Simple lifestyle changes such as taking more exercise and improving diet may protect against dementia in at-risk older adults, research suggests.

Scientists studied the effects of healthier living in 1,260 men and women aged 60 to 77 considered to be at risk of developing dementia due to factors such as their cardiovascular health.

Participants were split into two groups, one of which received an improvement programme that included nutritional guidance, physical exercise, mental training, social activities and heart health management.

After two years, these participants performed significantly better in a comprehensive mental ability test than the other group, that only received regular health advice.They also did better in specific tests of memory, mental processing speed and executive function, which includes planning, judgment and problem solving.

Lead researcher Miia Kivipelto, from the Karolinska Institute in Sweden, said: “This is the first randomised control trial showing that it is possible to prevent cognitive decline using a multi-domain intervention among older at-risk individuals.

“Participants told us their experience was very positive, and the drop-out rate was only 11 per cent after two years.”

The scientists, whose findings were presented at the Alzheimer’s Association International Conference (AAIC) in Copenhagen, Denmark, now plan a seven-year follow-up study that will look at rates of dementia and Alzheimer’s.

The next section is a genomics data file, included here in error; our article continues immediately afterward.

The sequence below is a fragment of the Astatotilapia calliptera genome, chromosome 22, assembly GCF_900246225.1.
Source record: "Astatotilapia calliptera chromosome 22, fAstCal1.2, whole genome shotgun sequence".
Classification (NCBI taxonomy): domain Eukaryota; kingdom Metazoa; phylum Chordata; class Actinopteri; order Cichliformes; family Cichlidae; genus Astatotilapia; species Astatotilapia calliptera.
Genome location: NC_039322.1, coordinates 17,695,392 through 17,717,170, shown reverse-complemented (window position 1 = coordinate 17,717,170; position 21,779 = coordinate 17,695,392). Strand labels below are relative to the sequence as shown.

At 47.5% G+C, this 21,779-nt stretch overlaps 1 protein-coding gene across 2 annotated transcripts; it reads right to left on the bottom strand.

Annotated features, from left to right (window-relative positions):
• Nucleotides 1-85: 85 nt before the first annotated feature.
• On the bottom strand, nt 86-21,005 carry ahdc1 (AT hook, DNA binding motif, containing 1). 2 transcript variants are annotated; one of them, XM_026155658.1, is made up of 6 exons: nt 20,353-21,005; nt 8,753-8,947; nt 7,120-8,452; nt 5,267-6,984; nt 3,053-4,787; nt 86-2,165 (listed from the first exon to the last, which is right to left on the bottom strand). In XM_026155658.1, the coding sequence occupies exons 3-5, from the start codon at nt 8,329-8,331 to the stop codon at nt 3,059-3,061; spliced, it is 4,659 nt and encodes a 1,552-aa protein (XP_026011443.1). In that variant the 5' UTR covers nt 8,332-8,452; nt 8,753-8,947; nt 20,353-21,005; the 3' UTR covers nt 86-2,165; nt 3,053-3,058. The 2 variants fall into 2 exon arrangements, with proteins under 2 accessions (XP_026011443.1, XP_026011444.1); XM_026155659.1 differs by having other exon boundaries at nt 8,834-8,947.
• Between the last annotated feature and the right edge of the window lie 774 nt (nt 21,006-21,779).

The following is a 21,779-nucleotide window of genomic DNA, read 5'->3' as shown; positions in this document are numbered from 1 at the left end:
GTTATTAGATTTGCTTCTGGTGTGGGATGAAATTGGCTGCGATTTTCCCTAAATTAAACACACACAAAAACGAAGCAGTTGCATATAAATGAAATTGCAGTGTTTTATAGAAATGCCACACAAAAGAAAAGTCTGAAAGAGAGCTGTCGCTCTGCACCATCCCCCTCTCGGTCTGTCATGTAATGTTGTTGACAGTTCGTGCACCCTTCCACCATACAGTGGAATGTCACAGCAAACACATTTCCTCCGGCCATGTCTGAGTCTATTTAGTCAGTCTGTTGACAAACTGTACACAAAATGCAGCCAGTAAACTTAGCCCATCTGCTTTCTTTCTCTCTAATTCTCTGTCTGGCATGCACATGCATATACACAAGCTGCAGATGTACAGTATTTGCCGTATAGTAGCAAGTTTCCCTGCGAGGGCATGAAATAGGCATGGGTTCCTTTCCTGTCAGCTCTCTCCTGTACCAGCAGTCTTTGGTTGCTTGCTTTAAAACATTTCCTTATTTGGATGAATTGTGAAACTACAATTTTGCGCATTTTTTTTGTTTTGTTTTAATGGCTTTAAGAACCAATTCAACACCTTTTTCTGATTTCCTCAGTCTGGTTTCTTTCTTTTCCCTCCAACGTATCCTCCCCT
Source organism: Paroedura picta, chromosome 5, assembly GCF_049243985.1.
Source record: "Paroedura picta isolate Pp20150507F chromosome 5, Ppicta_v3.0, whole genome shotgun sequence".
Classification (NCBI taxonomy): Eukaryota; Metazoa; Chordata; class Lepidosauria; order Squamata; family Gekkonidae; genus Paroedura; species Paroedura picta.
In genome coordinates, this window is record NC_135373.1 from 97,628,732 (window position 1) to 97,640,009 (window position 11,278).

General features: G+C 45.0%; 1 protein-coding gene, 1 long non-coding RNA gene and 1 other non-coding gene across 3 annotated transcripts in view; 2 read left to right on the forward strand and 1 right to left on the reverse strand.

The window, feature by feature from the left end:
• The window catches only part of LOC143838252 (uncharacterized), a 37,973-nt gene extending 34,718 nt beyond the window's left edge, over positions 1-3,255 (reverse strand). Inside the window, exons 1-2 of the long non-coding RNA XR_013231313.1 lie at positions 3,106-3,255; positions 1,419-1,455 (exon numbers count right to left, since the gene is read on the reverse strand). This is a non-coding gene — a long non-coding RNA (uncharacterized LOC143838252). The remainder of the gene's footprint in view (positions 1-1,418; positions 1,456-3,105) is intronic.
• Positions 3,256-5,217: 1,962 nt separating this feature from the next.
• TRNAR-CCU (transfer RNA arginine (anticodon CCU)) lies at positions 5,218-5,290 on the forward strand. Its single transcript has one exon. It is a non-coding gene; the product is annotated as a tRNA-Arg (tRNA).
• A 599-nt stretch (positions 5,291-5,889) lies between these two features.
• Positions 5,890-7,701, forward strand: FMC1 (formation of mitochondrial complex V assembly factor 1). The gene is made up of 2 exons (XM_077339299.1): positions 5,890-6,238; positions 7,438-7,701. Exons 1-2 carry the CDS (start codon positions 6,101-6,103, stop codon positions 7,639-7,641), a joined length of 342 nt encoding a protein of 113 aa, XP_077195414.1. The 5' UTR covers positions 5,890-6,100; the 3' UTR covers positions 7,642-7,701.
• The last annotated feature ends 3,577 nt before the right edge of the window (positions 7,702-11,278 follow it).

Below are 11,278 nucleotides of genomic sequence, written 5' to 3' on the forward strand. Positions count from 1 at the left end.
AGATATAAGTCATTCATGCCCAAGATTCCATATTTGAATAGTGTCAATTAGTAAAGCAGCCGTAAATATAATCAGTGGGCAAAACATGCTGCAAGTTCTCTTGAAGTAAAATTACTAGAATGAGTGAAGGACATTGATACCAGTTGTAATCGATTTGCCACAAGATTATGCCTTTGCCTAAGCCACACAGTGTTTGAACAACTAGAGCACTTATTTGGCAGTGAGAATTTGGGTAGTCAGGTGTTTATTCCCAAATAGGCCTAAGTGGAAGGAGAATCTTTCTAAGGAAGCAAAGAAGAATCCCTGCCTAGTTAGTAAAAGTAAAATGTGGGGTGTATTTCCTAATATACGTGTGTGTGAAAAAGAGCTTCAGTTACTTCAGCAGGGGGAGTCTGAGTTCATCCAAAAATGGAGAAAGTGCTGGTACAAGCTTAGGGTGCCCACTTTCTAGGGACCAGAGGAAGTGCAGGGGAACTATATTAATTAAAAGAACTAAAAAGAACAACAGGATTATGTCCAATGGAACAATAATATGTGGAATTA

Laura Phipps, from the charity Alzheimer’s Research UK, said: “While this study showed benefits of exercise on memory and thinking performance rather than focusing on whether it could prevent dementia, the results add to previous suggestions that adopting an overall healthy lifestyle is important for brain health as we get older. The findings build on previous evidence that several different lifestyle factors may be involved in our cognitive health, including exercise and heart health.

“It will be interesting to see the results of an extended version of this study and to look at the effects of these interventions on overall dementia risk within the group. It is also important for research to take into account other potential factors such as genetics in addition to age and cardiovascular health as indicators of dementia risk.”


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